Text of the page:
5 of the Most Interesting Radio Messages from Japanese Grand Prix

Oliver Harden@@OllieHardenFeatured ColumnistSeptember 29, 2015

5 of the Most Interesting Radio Messages from Japanese Grand Prix

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    Shizuo Kambayashi/Associated Press

    In the aftermath of Sunday's Japanese Grand Prix, Fernando Alonso voiced his desire to see the introduction of "private" team-radio messages in Formula One.

    But by that point, it was too late and the damage had been done.

    If anything, the two-time world champion's fierce criticism of McLaren's Honda engine at Suzuka proved exactly why pit-to-car radio should be here to stay, for it reveals what drivers really think behind those glossy, hollow statements we are so often fed through media interviews.

    Alonso's ploy to spoil Honda's homecoming party is to be admired, and it will either make or break his second spell at McLaren.

    With a look at Nico Rosberg's engine management, Lewis Hamilton's tyre troubles, Daniil Kvyat's misery and Sergio Perez's safety concerns, here are the five most-interesting radio interactions from Japan.

Fernando Alonso Reveals Frustration with McLaren's Honda Engine

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    Clive Mason/Getty Images

    Fernando Alonso doesn't do team-radio messages—he makes speeches from within the cockpit.

    Despite running out of time to win a third world championship, Formula One's political animal has been remarkably restrained in his criticism of his uncompetitive McLaren-Honda team this season, remaining faithful to their long-term plan.

    Yet that loyalty was based on the belief that progress with Honda's underpowered, unreliable and inefficient engine would be made, and the longer McLaren's struggles continued, the more likely it was that the most complete driver in F1 would struggle to hide his true feelings.

    Alonso's decision to ignore his team's request to save fuel in June's Canadian Grand Prix was the first indication of his discontent, but that was nothing compared to his criticism of the RA615H power unit on Sunday, per Sky Sports.

    And all this in Honda's home country, at a Honda-owned track and under the noses of senior Honda executives.

    After starting 12th—the reward for what he regarded as "the best lap" of his career at Suzuka, per McLaren's official website—Alonso fought his way up to ninth on the first lap. 

    But as the race settled down and willpower was overcome by horsepower, he was soon swarmed by faster cars behind, with Carlos Sainz Jr. and Marcus Ericsson passing him at Turn 1 in consecutive laps.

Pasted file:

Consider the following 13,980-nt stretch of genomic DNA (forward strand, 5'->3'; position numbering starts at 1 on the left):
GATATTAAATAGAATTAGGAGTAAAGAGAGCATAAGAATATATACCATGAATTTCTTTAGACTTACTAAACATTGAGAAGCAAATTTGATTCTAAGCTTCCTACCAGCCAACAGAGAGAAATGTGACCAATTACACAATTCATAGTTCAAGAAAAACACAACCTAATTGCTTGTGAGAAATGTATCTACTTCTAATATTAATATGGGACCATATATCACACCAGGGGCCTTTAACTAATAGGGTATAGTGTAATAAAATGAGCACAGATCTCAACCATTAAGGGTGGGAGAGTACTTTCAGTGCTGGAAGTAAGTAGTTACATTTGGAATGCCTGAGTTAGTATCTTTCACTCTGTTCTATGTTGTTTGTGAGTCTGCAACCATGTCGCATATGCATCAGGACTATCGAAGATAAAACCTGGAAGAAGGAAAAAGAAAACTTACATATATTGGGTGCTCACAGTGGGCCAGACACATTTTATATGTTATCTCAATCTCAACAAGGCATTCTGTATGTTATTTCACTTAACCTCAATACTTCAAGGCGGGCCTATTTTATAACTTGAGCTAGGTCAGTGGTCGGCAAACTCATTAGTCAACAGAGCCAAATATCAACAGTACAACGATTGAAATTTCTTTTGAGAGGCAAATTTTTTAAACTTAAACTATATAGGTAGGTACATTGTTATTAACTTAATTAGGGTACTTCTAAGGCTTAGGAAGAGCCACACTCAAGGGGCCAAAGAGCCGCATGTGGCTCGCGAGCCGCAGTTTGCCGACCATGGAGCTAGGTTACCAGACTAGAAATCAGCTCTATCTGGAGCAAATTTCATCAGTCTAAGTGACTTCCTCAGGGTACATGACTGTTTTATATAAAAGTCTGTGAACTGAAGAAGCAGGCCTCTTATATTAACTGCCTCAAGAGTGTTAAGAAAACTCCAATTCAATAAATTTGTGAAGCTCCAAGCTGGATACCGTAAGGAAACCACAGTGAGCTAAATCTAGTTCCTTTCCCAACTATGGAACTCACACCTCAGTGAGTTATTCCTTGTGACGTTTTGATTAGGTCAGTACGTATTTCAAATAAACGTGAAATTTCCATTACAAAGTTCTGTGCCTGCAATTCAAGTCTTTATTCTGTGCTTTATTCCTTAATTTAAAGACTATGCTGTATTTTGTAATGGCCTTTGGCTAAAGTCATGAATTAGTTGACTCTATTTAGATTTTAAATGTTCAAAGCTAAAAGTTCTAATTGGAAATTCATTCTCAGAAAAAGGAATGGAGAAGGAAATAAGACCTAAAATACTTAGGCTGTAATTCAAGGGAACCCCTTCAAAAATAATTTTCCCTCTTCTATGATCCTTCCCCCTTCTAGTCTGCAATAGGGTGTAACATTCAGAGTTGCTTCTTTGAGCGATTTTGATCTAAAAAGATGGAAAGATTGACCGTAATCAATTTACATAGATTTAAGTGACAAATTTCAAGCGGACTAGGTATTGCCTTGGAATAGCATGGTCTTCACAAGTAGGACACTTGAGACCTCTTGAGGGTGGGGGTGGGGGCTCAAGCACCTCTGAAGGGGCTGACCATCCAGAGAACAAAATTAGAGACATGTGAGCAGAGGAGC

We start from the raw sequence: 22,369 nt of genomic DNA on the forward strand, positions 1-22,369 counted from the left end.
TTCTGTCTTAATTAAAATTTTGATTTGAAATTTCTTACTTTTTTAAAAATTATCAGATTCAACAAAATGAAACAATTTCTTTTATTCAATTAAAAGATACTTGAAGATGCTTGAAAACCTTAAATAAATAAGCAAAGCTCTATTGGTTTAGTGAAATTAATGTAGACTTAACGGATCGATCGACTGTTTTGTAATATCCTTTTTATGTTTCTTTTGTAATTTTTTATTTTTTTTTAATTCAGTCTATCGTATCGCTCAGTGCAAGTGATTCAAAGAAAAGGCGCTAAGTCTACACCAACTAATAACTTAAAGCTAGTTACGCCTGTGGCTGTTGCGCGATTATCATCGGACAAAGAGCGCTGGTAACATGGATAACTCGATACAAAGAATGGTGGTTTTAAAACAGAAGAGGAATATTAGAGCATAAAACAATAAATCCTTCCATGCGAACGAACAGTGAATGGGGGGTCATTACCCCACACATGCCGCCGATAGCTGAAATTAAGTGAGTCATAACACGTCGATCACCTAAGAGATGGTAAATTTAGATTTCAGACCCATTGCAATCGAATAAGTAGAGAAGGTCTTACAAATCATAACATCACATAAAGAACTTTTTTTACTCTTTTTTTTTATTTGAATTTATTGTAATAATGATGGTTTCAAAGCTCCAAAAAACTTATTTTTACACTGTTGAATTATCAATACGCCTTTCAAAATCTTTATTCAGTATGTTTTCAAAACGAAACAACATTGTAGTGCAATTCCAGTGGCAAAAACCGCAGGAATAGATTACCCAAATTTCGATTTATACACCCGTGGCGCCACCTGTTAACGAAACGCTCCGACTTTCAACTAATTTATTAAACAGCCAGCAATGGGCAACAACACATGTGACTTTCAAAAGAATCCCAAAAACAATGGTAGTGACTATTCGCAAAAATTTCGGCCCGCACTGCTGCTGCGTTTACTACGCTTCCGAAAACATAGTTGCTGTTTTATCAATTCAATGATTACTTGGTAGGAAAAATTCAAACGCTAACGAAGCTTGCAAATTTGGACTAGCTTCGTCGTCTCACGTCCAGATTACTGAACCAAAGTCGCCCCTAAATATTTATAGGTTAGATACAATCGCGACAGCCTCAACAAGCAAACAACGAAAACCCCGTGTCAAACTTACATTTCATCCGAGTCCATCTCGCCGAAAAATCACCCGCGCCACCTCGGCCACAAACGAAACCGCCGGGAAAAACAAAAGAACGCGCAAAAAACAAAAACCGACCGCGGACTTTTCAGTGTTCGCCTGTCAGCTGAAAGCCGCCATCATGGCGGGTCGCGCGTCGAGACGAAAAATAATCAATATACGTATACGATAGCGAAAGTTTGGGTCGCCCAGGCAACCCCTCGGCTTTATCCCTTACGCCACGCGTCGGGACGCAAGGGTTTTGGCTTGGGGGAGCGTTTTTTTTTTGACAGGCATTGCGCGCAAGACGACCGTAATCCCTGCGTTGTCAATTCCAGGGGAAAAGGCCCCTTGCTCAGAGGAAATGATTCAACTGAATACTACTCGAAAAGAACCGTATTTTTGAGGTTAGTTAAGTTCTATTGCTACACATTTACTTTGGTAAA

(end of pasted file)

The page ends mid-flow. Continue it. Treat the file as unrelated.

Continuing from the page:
And it was being passed by Ericsson, whose Sauber became a roadblock later in the race, that forced Alonso to make his feelings clear, likening Honda's powertrain to an engine used in GP2, F1's feeder category. 

    "I'm being passed down the straights like a GP2...This is, er, embarrassing. Very embarrassing," he said on Lap 6.

    Despite his car's shortfalls, Alonso remained on the fringes of the top 10 until the halfway stage, when Max Verstappen's Toro Rosso's breezed past and ended the Spaniard's hopes of adding to his two points finishes in 2015.

    "GP2 engine! GP2! Argh!" Alonso cried on Lap 27 as though to emphasise his point, his primal scream offering an insight into the pain behind the proclamations of progress.

    If Alonso, in the coming years, goes on to win his third title behind the wheel of a Honda-powered McLaren, this will be remembered as the moment both team and engine supplier were shaken out of their daydreams and left with no option but to make the significant changes required to achieve success.

    Should, however, Alonso fail to fulfill his three-year contract with McLaren—despite his Twitter claims—it will be regarded as the day he burned his bridges with yet another team.

Nico Rosberg Forced to Manage Engine in Pursuit of Valtteri Bottas

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    KAZUHIRO NOGI/Getty Images

    Following the Japanese GP, Mercedes executive director Toto Wolff told Motorsport.com's Jonathan Noble how Nico Rosberg was hindered by an overheating engine throughout, forcing the German to manage the temperatures and leaving him down on power.

    As we noted after the race, this was probably a consequence of Lewis Hamilton's plot to pass his team-mate at the start, with the British driver easing his pace at the end of the formation lap and ensuring Rosberg sat on the grid for a few extra seconds, losing tyre temperature and playing havoc with his engine temperatures.